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Homework Help: Skydiver falling

  1. Sep 27, 2012 #1
    1. The problem statement, all variables and given/known data

    I just had an exam in physics and there was this one easy question that I just couldn't wrap my head around.

    A skydiver (85kg) is accelerating at 3m/s^2. What is the force of the air resistance on him?

    2. Relevant equations
    f=ma and other mechanics

    3. The attempt at a solution
    I solved for the F of the skydiver which would equal 255 N. I then used Newton's third law to conclude that the air resistance must be 255 N up. But then I started thinking... If he's accelerating, there must be a Fnet... How, then, can he accelerate if the friction from the air equals the force of gravity?

    What should I have done?
  2. jcsd
  3. Sep 27, 2012 #2
    So you basically say that the air resistance is equal to and opposite to that of the force due to gravity.

    If the air resistance is *equal and opposite* to the force due to gravity, would he be accelerating?
  4. Sep 27, 2012 #3
    That's what I mean. That's what threw me off. I have no idea how to solve for the air friction... maybe something with 10m/s^2 and 3m/s^2?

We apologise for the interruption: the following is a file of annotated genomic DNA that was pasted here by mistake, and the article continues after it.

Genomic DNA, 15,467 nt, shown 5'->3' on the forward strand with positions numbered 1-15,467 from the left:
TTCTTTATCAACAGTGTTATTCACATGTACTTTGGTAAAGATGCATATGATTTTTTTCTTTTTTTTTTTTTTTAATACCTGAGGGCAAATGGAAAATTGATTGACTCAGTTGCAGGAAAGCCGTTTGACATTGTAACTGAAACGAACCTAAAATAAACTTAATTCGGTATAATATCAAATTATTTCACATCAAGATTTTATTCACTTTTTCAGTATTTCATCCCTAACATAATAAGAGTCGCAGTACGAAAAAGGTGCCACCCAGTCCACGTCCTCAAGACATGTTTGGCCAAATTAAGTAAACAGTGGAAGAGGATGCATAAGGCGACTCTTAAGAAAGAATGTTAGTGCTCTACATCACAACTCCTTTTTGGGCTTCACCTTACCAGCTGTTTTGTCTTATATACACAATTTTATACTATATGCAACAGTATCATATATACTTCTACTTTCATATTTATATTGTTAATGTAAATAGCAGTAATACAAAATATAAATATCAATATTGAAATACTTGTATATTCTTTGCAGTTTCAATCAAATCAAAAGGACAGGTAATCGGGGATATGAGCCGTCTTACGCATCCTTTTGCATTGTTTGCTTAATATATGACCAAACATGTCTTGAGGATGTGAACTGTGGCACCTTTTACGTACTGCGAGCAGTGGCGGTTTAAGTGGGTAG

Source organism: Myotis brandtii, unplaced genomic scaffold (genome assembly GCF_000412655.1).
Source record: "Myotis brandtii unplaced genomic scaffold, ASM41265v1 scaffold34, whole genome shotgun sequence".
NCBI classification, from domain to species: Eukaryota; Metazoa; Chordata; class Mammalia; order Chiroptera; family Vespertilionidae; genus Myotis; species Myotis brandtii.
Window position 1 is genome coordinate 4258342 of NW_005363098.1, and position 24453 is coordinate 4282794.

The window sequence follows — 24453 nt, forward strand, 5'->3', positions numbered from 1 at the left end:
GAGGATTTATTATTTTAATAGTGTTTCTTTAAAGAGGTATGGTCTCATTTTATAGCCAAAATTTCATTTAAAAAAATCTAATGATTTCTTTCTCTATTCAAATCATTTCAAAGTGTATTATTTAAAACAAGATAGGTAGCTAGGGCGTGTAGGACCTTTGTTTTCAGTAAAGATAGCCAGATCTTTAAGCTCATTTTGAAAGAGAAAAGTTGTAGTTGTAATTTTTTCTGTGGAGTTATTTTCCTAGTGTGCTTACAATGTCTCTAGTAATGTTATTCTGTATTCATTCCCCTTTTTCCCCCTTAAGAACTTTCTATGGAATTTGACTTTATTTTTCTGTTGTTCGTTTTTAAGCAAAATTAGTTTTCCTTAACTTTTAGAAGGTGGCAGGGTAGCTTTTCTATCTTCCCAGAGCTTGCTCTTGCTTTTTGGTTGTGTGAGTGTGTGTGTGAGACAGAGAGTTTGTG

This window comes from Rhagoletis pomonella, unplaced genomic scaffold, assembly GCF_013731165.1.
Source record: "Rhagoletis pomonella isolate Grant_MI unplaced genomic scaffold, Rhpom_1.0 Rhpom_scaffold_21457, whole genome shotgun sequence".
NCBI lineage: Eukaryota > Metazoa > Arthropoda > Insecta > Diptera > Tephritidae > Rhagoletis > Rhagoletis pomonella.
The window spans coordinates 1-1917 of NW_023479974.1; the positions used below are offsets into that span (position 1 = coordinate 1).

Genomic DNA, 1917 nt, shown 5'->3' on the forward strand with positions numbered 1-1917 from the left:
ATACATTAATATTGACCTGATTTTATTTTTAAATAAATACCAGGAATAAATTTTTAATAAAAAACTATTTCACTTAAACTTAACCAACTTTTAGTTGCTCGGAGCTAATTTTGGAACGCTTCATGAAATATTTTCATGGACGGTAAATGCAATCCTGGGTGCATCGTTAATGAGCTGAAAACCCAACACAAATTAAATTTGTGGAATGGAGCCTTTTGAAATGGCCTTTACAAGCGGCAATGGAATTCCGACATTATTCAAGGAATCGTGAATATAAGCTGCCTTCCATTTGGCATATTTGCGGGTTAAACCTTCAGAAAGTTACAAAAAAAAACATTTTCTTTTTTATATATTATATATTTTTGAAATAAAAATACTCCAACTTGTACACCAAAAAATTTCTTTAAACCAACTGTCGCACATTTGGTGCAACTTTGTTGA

5. Sep 27, 2012 #4
    If they're equal and opposite, then

    [itex]F_{g} = -F_{res}[/itex]


    [itex]F_{net} = F_{g} + F_{res} = 0[/itex]

    can you accelerate if there is zero net force?
  6. Sep 27, 2012 #5


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  7. Sep 27, 2012 #6


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    Newtons third law: For every force acting, there is an equal and opposite force acting

    That 255N force is the net force - the vector sum of the acting forces.

    You don't apply Newtons Third Law to the net force.

    You should have been looking at the acting forces; which gave a net force of 255N
  8. Sep 28, 2012 #7
    Hmm... So... Would this be correct reasoning

    85kg 10m/s^2 =800N
    85kg 3m/s^2 = 255N

    800-255= 545

    The air friction is 545N

  9. Sep 28, 2012 #8


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    Numerically not bad - except that 85 * 10 is 850 not 800; meaning a final answer of 595N

    More appropriately.

    Acting force down = weight force which is mg. If you assume a value of g = 10, that means a weight force of 850N.
    Often we use the valu of 9.8 for g, which mans a weight force of 833N.

    The net Force is 255N down [as you already calculated].

    The other acting force is air resistance up.

    Weight of 850N down, in combination with an air resistance force of 595N up is how we get a net force of 255N down, resulting in an acceleration 3 m/s^2.
  10. Sep 28, 2012 #9
    Woops, you're right :D.
    Well, at least I figured it out. Thank you.
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